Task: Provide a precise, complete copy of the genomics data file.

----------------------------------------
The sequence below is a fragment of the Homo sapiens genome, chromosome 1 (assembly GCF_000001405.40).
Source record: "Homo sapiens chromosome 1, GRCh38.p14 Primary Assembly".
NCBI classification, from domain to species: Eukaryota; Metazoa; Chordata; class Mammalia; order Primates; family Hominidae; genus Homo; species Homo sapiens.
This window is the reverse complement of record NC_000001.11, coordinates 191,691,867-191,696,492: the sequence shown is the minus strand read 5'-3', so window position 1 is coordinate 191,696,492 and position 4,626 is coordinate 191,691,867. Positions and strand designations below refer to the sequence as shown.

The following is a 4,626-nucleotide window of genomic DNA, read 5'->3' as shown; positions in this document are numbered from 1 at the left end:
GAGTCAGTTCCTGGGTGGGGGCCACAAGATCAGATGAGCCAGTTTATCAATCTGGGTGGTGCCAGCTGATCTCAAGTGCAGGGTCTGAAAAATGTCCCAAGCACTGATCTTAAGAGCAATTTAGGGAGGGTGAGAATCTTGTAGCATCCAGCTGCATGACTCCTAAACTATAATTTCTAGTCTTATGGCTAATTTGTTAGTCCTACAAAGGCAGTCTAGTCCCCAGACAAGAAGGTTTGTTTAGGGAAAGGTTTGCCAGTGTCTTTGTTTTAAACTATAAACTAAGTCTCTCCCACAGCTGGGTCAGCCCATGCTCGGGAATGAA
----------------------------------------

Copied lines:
The sequence below is a fragment of the Homo sapiens genome, chromosome 1 (assembly GCF_000001405.40).
Source record: "Homo sapiens chromosome 1, GRCh38.p14 Primary Assembly".
NCBI classification, from domain to species: Eukaryota; Metazoa; Chordata; class Mammalia; order Primates; family Hominidae; genus Homo; species Homo sapiens.
This window is the reverse complement of record NC_000001.11, coordinates 191,691,867-191,696,492: the sequence shown is the minus strand read 5'-3', so window position 1 is coordinate 191,696,492 and position 4,626 is coordinate 191,691,867. Positions and strand designations below refer to the sequence as shown.

The following is a 4,626-nucleotide window of genomic DNA, read 5'->3' as shown; positions in this document are numbered from 1 at the left end:
GAGTCAGTTCCTGGGTGGGGGCCACAAGATCAGATGAGCCAGTTTATCAATCTGGGTGGTGCCAGCTGATCTCAAGTGCAGGGTCTGAAAAATGTCCCAAGCACTGATCTTAAGAGCAATTTAGGGAGGGTGAGAATCTTGTAGCATCCAGCTGCATGACTCCTAAACTATAATTTCTAGTCTTATGGCTAATTTGTTAGTCCTACAAAGGCAGTCTAGTCCCCAGACAAGAAGGTTTGTTTAGGGAAAGGTTTGCCAGTGTCTTTGTTTTAAACTATAAACTAAGTCTCTCCCACAGCTGGGTCAGCCCATGCTCGGGAATGAA